Expert explains massive blast hit at Turkish Suruc – Metro US

Expert explains massive blast hit at Turkish Suruc

Expert on massive blast hit at Turkish Suruc

At least 28 people were killed and 100 reportedly wounded in a suicide bombing at a cultural center in Suruc, a Turkish city located near Syrian border. The local interior ministry already have called it a terrorist attack and blamed the so-called Islamic State militants, as it came just days after the country made first serious efforts to combat ISIS: several militants and their supporters were arrested.

“It is likely to be the first of a series of moves by the Turkish authorities and ISIS, which could escalate continuously,” Yezid Sayigh, senior associate at Carnegie Middle East Center in Beirut, told Metro.

Is it an isolated incident or we should expect more to come?

Whether or not it’s in isolated incident depends on who did it, which we don’t yet know.

But if it were an Islamic State suicide bomber?

If this attack was conducted by ISIS, then it is likely to be the first of a series of moves by the Turkish authorities and ISIS, which could escalate continuously. In the short term, ISIS could cause more attacks and deaths, but in the medium term a determined Turkish security response could close off most of the border movement (of trade and money) and the reduce flow of foreign fighters to ISIS, causing it severe difficulties.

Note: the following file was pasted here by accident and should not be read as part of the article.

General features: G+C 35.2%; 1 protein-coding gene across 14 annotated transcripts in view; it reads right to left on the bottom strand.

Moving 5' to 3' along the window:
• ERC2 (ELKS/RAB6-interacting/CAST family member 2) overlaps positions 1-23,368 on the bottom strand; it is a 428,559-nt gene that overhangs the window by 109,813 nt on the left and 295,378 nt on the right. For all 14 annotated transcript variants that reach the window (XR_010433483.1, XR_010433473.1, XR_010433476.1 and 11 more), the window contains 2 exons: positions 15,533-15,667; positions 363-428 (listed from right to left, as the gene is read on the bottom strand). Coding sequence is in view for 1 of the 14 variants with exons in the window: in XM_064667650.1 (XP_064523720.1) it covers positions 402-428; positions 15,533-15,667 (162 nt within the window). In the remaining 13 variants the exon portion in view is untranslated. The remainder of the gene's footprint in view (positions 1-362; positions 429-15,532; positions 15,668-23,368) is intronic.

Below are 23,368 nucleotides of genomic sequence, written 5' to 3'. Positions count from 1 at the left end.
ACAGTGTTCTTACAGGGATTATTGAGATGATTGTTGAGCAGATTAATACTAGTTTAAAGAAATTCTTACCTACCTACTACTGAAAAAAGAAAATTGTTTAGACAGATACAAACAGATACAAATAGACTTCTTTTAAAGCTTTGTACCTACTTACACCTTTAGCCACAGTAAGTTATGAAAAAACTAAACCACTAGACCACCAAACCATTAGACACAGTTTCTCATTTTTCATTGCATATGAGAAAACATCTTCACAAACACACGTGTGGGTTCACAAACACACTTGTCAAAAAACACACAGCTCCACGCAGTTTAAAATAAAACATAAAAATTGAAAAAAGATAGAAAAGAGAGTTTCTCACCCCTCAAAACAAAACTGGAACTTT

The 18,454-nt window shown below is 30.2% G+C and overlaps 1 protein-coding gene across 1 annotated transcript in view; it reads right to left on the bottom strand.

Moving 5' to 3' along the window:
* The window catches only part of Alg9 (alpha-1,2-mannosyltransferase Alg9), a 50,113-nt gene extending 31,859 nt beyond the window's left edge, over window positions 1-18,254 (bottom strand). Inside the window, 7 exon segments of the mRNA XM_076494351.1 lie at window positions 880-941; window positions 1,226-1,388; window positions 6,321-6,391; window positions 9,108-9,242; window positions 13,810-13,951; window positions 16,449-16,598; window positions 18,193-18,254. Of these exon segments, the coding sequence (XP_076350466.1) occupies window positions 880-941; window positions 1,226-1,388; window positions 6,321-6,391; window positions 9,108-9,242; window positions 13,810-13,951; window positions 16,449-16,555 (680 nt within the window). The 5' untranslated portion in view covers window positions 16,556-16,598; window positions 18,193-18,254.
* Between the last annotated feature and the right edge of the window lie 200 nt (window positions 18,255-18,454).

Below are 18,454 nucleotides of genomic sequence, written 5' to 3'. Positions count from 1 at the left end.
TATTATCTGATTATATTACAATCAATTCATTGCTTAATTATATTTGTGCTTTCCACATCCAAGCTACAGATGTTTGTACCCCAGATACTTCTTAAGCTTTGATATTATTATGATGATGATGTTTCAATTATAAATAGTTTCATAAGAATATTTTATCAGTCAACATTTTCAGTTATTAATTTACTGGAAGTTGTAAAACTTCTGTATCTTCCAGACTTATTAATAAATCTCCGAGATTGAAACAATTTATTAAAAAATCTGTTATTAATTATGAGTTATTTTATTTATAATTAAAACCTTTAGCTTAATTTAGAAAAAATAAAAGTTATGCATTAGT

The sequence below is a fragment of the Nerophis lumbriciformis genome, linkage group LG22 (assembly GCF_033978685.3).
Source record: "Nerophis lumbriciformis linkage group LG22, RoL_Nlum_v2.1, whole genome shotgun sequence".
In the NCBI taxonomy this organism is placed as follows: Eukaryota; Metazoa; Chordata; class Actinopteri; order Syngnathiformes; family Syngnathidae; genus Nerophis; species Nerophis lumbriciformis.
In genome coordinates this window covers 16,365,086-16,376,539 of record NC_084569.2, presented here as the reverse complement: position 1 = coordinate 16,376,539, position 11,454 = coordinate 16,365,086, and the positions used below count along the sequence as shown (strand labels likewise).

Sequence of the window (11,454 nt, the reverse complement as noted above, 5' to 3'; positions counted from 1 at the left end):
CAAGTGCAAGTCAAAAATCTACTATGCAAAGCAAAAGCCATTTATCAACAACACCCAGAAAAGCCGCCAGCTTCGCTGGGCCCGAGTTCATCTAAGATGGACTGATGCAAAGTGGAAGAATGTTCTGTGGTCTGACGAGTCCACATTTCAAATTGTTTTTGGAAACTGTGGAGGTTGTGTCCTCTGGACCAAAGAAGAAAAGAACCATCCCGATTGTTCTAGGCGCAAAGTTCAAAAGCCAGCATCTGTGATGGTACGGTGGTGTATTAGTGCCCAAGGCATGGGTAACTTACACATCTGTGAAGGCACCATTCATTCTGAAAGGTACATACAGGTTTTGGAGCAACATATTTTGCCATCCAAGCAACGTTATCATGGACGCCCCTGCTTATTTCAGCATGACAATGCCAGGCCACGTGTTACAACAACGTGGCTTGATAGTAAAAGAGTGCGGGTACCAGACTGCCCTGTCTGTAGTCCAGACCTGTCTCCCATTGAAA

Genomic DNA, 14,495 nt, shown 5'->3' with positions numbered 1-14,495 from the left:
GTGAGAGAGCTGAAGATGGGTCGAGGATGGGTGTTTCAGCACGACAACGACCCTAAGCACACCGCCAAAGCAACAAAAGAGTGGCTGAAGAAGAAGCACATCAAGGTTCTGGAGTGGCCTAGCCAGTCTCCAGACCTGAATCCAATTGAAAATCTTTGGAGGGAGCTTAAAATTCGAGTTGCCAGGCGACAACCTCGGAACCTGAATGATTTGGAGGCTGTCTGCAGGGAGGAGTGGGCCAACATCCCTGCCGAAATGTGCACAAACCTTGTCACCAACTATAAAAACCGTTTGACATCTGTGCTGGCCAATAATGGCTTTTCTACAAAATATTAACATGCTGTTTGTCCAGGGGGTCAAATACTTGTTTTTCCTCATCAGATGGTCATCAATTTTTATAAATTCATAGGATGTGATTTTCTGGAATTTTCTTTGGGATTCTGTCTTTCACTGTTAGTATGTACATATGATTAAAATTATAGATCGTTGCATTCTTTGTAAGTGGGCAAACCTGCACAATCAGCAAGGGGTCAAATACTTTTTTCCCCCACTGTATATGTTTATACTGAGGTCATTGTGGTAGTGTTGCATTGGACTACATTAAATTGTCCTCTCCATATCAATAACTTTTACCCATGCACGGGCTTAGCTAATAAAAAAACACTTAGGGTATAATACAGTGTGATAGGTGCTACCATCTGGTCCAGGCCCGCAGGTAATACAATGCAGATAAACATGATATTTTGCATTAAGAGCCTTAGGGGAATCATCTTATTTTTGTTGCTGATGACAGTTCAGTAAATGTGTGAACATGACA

Are Turkish territories an object of interest for Islamic State?

ISIS has an interest in access from Turkey for the movement of foreign recruits and funds or other supplies, and to Turkey for wounded fighters and for exported commodities for sale in Turkey, such as oil. ISIS probably needs secure passage for its members who seek to go to places like Libya to connect with local ISIS affiliates, and the only reasonable access is via Turkey. But it is extremely unlikely that ISIS has any interest in expanding within Turkish territory.

What can we expect in the aftermath of this alleged attack?

It is likely that ISIS will retaliate against Turkish security measures such as the recent arrests. Probably ISIS will seek initially to gain leverage through a few attacks or other forms of pressure, in the hope of deterring the Turkish authorities from acting further against it. Turkey is vulnerable since it has long borers that are difficult to seal off, and also because there are Turks who sympathize with ISIS.

We know some have volunteered to fight for ISIS in Iraq or Syria. So, increased action by the Turkish government against ISIS will be supported by some Turkish parties, but also opposed by more conservative Islamist Turkish citizens, who may become more militant as a result.